Tuesday, March 10, 2015

“Premier Boxing Champions” Series Off To A Solid Start

The debut of the “Premier Boxing Champions” series had much anticipation. Not only did the debut feature two interesting bouts as its main attractions, but it also had historical significance as it was the first time in nearly thirty years that the NBC network would be televising the card, which would bring Boxing back to primetime.

On March 7th the Boxing world focused on the MGM Grand Garden Arena in Las Vegas, Nevada to see two fights, which could lead to some intriguing bouts later this year. In the 140lb. Jr. Welterweight division former three-division world champion Adrien Broner faced former world title challenger John Molina Jr. Broner’s ability to dictate the pace and control the action with his jab while mixing in crisp combinations was the story of the fight. For the majority of the twelve round bout Broner got his punches off first, was able to make Molina miss with his offense, and had the ability to tie his opponent up for the most part whenever Molina would get on the inside.

With the exception of the third round where Molina was able to get close to Broner and land solidly with his right hand and able to let his hands go, this was quite frankly a Boxing clinic by Adrien Broner. Prior to this card I stated that it was logical to assume that Molina’s best chance for success in this fight was to implement a similar approach to what Marcos Maidana was able to do against Broner. Molina however, could not find a way to pressure Broner consistently and could not find a way to let his hands go regularly throughout this fight, which ultimately resulted in a near shutout twelve round unanimous decision for Adrien Broner.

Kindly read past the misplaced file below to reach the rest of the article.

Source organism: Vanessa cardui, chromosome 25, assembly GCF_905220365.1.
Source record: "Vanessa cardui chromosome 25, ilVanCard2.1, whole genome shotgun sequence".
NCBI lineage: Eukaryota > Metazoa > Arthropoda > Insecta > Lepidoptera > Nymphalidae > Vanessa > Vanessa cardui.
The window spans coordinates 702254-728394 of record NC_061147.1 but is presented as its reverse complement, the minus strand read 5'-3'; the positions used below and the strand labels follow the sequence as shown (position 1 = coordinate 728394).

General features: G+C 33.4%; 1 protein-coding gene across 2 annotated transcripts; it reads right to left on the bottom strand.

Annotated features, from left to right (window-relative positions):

Although there may be some who were not entertained by Broner’s approach in this fight, for Boxing purists it was a great performance by a fighter who could be in line for a shot at a fourth world championship in as many weight classes. As for what is next for Adrien Broner, Broner stated in a post-fight interview that he will be fighting on June 20th in his hometown of Cincinnati, Ohio.

It is unclear as of this writing as to who Broner’s potential opponent could be. This observer however, believes that Broner could face the winner of the April 11th fight between unified WBA/WBC Jr. Welterweight world champion Danny Garcia and IBF champion Lamont Peterson, in a fight that will be fought above the 140lb. Jr. Welterweight limit. Although the fight, which will be broadcast by NBC as part of the “Premier Boxing Champions” series will be a non-title bout, it is logical to assume based on Broner being rated in the top five of both the WBA and WBC, as well as rated in the top ten in the IBF’s Jr. Welterweight ratings that Broner off of an impressive performance against Molina could face the winner that fight.

Whether or not Broner will fight for a world championship in his next bout remains to be seen, but I believe with three straight wins since moving down in weight from Welterweight to the Jr. Welterweight division he should be in the discussion of potential challengers for the winner of the fight between Garcia and Peterson.